Wheatfield Home for Sale or Not, Spring is Time for Simple Renovation

With spring in the air, you don’t have to have your Wheatfield home for sale to catch the spring cleaning bug. Whether or not you’ve been cooped up inside for a longer-than-usual siege of the wintertime blues, as soon as the weather turns the corner, there seems to be a natural urge to open the windows and start freshening your place up.

Spring also brings the traditional hot selling season, and if you’re among those getting ready to list your own home for sale to take advantage of it, you’ll want to add extra attention to the traditional cleanup. Home for sale or not, you can channel some of your annual sprucing-up energy with one of these light renovation ideas. Each can add new zest to your living areas without breaking the bank:

  • If you want to liven up your kitchen or bathroom but don’t want to shell out for the full cost of replacing the cabinets or doors, consider what simply changing the hardware would do. Take a trip to the hardware department, pick out a sample knob or pull, then test what the change would look like. Sometimes this simple transformation adds a surprising degree of sparkle!
  • If your lighting fixtures are looking a bit dated and dingy, one simple fix is to buy new lampshades. Replacing a whole lamp is expensive and often unnecessary—and new shades can make a much more resounding impact, anyway. If you are planning to put your home for sale on the Wheatfield market anytime soon, best opt for white or cream. Keeping the look bright yet neutral gives you a proven selling advantage.
  • In any room where years of wear and tear have created smudges that no amount of elbow grease can remove, think about painting with a change of color. It may be a bit more ambitious and costly, but whether you hire pros or do it yourself, the result can make you feel like you’re in a whole new home. As with the lampshade selection, resist the temptation to get overly exuberant and creative: choose neutral color combinations.
  • If new furniture is not yet called for (or beyond this year’s budget), consider calling in the pros for some upholstery cleaning; then adding new accent pillows. If your existing pillows are in good shape, sometimes just a few new pillow covers can freshen up a room’s whole look. Designers sometimes recommend picking just one bright color and keeping with it throughout the house.

You don’t have to be planning to list your home for sale in Wheatfield to make 2014’s spring cleaning efforts a self-satisfying success. And if you’re planning to list, we have a host of other preparation tips…and a marketing plan designed to bring top results!

 

Foreclosures in Wheatfield Still Available for Careful Buyers

Despite the winter’s chilling effect on all sorts of sales, February saw single family homes, condominiums and townhomes selling nationwide at a full 7% increase over a year earlier. The opposite is true of foreclosures—no surprise, since the health of the market means fewer serious borrower delinquencies, hence fewer foreclosures.

Even so, Wheatfield foreclosures are still available, possibly because some of the fiercest competition may be tailing off. Real estate watcher RealtyTrac finds that the institutional investor buying spree appears to be losing steam—which could be very good news for individuals interested in purchasing foreclosures.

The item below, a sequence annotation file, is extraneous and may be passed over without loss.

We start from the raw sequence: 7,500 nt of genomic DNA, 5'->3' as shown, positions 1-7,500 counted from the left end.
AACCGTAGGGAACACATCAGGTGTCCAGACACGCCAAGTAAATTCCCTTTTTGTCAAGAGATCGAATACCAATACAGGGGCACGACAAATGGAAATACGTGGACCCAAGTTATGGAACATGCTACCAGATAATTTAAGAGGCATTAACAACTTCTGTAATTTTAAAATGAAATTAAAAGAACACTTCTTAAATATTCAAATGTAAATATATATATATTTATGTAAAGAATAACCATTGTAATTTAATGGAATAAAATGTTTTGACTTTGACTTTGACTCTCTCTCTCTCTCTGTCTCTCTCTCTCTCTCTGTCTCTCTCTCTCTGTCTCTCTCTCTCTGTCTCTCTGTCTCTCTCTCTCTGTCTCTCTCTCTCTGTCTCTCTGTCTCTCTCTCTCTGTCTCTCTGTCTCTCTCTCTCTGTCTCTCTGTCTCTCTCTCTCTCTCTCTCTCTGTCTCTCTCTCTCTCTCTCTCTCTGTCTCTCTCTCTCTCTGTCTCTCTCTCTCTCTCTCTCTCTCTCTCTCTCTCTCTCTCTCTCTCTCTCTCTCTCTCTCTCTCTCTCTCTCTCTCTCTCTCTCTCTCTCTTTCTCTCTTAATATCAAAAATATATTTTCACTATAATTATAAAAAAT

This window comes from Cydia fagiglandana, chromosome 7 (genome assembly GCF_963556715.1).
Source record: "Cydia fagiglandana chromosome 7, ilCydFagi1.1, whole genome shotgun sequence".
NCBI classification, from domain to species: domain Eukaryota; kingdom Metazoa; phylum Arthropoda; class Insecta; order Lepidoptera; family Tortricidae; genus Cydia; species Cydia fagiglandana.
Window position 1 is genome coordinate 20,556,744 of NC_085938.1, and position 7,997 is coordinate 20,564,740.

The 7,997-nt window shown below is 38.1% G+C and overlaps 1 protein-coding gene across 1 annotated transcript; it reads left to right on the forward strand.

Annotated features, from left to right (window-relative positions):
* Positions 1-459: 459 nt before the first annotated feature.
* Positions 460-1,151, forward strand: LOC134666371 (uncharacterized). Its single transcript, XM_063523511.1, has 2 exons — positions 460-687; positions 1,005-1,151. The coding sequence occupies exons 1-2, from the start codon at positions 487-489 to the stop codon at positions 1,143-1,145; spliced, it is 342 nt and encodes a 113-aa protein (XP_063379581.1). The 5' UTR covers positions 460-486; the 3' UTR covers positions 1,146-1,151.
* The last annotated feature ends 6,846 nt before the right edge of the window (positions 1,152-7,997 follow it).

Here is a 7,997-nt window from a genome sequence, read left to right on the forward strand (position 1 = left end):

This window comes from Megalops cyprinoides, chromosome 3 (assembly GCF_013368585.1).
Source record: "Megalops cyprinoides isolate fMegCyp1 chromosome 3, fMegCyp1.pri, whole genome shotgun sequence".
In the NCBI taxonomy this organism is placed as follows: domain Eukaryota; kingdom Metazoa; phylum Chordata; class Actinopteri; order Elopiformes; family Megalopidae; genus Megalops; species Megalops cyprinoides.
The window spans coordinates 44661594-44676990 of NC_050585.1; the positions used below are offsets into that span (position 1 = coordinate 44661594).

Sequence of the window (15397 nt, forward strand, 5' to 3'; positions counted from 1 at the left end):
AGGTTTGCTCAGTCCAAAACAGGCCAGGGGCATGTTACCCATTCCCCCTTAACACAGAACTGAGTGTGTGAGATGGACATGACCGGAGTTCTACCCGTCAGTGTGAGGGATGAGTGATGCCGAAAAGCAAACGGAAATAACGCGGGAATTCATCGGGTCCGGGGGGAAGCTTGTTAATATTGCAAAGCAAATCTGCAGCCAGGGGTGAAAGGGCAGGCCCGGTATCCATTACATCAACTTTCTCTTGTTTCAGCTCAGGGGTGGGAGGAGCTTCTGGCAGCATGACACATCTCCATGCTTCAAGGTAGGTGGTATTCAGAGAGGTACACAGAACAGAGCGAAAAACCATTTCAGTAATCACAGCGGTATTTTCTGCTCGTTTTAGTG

Typically, Wheatfield foreclosures are listed on an as-is basis — and that means exactly what it says. Whatever is wrong with the property will remain unfixed. Unlike a traditional home sale where you can negotiate with the seller to fix problems or provide credits to counterbalance the expense to have them fixed, when you buy a foreclosed home as-is, that option isn’t available.

When you are up against time pressure to submit an offer, you do have other strategies. One is to hire a qualified home inspector to go over the property, then make your offer contingent on the results of the report. That allows you to know what you are getting into before you commit. If it turns out that the repairs needed are minor, you can choose to go forward with your purchase. If there are too many costly problems, or if there are an overabundance of unknowns, it might be in your best interest to pass. A contingency like this gives you the freedom to weigh your options carefully before you make your decision.

One other issue to keep in mind is the insurability factor. If you believe your offer represents good value even though the property has significant maintenance issues, remember that in most cases you will need to have a home insurance policy in place before you can close. Ask your insurance agent to check the property to determine whether it can be insured. If the first answer is no, you can still check with other companies—but keep in mind that in the world of foreclosures, this can become an insurmountable obstacle.

Buying foreclosures in Wheatfield needn’t be overly risky when your approach includes careful evaluation of the target property. Wheatfield foreclosures are still out there, and with care and patience, you should be able to find one that is right for you. Interested in discussing further? Contact us today!

 

Google’s Move into ‘Unloved’ Wheatfield Homeowner Devices

Right at the start of the year, Google announced a surprising move. It said it was purchasing a home appliance maker most of us had never even heard of…for $3.2 billion in cash! It was a gambit that every Wheatfield homeowner should note, because it signals where some very smart money is headed: right where we live!